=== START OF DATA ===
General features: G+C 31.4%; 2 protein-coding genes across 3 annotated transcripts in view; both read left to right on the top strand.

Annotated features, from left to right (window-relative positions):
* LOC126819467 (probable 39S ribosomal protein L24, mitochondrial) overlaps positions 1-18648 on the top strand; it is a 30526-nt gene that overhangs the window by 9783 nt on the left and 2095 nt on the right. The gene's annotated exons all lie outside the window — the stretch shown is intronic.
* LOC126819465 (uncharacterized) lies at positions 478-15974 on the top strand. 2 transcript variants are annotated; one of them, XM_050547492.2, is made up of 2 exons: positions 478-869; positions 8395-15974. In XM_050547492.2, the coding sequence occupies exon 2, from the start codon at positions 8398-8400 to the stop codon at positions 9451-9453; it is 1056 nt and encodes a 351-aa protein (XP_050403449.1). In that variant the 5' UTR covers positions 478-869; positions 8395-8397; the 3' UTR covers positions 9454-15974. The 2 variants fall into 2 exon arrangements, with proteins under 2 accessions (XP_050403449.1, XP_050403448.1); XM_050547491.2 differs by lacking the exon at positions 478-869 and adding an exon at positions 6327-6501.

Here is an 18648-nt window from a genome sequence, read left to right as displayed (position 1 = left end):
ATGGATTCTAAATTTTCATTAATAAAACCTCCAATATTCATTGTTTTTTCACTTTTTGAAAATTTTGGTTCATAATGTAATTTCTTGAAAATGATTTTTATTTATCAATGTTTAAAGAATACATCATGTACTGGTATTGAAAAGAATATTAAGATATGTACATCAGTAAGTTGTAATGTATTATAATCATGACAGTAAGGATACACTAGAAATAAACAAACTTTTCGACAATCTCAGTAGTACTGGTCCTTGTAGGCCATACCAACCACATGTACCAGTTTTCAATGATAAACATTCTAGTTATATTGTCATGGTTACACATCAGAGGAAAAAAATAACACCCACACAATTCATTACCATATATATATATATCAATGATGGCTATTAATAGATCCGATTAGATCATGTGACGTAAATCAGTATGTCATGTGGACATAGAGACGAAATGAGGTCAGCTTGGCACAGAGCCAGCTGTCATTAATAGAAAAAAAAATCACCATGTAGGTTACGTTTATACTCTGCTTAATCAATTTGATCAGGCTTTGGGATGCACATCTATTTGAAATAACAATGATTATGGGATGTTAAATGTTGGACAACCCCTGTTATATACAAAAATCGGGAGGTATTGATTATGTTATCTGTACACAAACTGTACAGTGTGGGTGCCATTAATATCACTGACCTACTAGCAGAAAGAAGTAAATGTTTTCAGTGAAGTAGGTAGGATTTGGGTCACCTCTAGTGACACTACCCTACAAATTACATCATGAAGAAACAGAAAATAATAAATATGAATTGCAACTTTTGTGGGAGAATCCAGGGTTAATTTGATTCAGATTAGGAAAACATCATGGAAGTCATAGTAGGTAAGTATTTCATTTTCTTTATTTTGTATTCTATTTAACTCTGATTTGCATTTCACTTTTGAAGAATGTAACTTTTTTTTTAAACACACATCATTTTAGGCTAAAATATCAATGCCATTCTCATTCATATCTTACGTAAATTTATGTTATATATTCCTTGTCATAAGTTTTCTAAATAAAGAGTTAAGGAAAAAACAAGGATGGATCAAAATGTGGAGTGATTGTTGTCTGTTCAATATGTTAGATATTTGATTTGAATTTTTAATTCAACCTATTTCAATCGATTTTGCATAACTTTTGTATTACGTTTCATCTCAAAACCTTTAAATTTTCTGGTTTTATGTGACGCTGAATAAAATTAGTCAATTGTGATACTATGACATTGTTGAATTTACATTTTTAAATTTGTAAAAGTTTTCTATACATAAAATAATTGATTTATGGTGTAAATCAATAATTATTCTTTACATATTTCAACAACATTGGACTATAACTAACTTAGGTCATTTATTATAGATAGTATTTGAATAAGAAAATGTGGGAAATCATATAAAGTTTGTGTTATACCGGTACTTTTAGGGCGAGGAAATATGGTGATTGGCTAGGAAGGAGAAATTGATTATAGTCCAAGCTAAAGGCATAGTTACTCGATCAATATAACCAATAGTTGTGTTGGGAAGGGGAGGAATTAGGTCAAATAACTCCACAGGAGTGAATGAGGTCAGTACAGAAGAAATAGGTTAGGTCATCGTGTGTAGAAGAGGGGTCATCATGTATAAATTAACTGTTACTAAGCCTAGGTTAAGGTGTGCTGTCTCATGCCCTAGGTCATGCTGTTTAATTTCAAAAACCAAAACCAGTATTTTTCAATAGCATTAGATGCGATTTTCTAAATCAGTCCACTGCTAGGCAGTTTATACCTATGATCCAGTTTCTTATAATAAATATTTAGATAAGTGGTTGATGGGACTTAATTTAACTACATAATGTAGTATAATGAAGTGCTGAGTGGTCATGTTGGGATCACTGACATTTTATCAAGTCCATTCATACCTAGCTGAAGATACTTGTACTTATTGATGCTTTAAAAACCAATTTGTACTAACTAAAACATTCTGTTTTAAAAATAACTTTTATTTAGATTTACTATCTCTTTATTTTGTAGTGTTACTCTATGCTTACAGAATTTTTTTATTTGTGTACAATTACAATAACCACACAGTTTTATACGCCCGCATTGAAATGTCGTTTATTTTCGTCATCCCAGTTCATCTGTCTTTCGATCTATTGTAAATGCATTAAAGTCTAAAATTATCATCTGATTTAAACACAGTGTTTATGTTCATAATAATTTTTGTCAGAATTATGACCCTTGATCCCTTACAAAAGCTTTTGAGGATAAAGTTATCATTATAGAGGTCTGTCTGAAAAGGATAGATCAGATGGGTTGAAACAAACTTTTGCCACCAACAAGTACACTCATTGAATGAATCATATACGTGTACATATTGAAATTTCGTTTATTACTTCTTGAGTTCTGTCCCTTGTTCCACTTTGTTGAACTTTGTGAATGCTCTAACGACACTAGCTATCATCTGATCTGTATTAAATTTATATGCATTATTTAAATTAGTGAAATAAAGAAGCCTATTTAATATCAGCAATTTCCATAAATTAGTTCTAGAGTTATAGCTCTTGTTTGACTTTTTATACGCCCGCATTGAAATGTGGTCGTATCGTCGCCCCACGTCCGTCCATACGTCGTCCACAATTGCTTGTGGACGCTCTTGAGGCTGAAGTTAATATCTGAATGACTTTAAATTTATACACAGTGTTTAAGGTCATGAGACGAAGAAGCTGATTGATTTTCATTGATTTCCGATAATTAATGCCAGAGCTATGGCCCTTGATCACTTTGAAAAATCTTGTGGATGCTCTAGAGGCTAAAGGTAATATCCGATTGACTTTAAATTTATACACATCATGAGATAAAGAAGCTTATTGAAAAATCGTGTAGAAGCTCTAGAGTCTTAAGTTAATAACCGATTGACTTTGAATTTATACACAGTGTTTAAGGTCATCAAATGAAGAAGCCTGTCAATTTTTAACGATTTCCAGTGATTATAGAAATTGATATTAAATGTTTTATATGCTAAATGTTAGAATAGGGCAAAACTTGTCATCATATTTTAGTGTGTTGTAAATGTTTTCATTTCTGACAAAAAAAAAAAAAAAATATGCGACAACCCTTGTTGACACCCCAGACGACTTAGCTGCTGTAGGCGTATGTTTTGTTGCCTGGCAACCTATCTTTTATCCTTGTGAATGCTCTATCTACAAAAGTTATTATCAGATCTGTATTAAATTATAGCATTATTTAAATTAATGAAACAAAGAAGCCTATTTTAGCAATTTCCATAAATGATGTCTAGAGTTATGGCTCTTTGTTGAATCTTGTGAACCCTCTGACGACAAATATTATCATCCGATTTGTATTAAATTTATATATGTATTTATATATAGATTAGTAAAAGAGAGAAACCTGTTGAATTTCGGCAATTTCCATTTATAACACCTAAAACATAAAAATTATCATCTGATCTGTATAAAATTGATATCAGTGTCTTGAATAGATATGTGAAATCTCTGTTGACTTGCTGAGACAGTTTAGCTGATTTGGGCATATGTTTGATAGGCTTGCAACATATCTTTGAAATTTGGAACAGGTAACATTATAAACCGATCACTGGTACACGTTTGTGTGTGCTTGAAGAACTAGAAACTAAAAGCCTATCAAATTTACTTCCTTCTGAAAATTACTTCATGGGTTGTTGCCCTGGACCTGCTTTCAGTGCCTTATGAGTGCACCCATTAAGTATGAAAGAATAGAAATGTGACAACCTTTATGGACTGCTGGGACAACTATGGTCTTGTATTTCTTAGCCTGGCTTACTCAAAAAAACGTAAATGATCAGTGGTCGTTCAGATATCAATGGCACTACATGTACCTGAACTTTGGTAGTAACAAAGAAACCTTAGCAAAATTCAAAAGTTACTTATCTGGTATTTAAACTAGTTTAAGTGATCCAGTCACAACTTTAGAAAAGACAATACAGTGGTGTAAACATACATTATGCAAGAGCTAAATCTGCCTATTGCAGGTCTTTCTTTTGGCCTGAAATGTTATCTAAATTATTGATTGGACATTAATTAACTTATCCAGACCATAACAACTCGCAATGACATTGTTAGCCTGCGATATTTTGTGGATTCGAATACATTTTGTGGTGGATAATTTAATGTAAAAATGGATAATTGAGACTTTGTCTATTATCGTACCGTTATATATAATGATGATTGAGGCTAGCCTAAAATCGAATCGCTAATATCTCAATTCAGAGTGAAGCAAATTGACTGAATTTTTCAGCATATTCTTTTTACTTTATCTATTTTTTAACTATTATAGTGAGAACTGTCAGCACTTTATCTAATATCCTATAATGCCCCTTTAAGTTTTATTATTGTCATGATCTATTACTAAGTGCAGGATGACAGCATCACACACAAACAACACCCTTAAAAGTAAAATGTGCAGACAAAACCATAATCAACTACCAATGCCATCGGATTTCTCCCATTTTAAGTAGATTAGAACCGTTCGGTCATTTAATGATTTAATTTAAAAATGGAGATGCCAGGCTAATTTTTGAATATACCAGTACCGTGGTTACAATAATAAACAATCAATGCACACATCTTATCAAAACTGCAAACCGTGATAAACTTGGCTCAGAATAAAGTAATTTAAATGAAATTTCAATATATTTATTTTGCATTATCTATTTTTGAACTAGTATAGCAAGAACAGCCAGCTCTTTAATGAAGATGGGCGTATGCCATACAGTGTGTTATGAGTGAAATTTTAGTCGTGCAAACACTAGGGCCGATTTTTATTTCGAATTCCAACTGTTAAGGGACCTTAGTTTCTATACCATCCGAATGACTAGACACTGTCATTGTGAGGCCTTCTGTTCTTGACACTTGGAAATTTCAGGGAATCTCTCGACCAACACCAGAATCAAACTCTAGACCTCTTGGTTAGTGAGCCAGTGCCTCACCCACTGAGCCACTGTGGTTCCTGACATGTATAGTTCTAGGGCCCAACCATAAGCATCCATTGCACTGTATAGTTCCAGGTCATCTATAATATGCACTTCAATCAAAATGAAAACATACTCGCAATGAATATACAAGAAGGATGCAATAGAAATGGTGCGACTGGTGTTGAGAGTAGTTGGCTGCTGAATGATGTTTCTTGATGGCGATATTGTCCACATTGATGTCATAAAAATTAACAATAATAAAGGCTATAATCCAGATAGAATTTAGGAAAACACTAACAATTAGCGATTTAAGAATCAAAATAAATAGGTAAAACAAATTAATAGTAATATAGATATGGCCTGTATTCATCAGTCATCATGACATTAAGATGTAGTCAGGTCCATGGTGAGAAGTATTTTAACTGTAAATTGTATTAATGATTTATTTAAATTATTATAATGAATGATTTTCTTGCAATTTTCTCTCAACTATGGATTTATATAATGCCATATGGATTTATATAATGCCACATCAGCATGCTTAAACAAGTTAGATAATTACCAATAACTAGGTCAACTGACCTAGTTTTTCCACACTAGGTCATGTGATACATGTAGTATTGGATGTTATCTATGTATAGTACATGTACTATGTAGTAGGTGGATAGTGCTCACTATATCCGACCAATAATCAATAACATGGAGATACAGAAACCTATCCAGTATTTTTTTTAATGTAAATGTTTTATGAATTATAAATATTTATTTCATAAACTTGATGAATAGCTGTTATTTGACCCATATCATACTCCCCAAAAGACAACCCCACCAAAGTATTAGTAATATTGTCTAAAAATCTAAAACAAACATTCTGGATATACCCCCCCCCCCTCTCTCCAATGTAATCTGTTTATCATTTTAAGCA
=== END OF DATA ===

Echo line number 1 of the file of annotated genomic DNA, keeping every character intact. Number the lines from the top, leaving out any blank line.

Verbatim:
General features: G+C 31.4%; 2 protein-coding genes across 3 annotated transcripts in view; both read left to right on the top strand.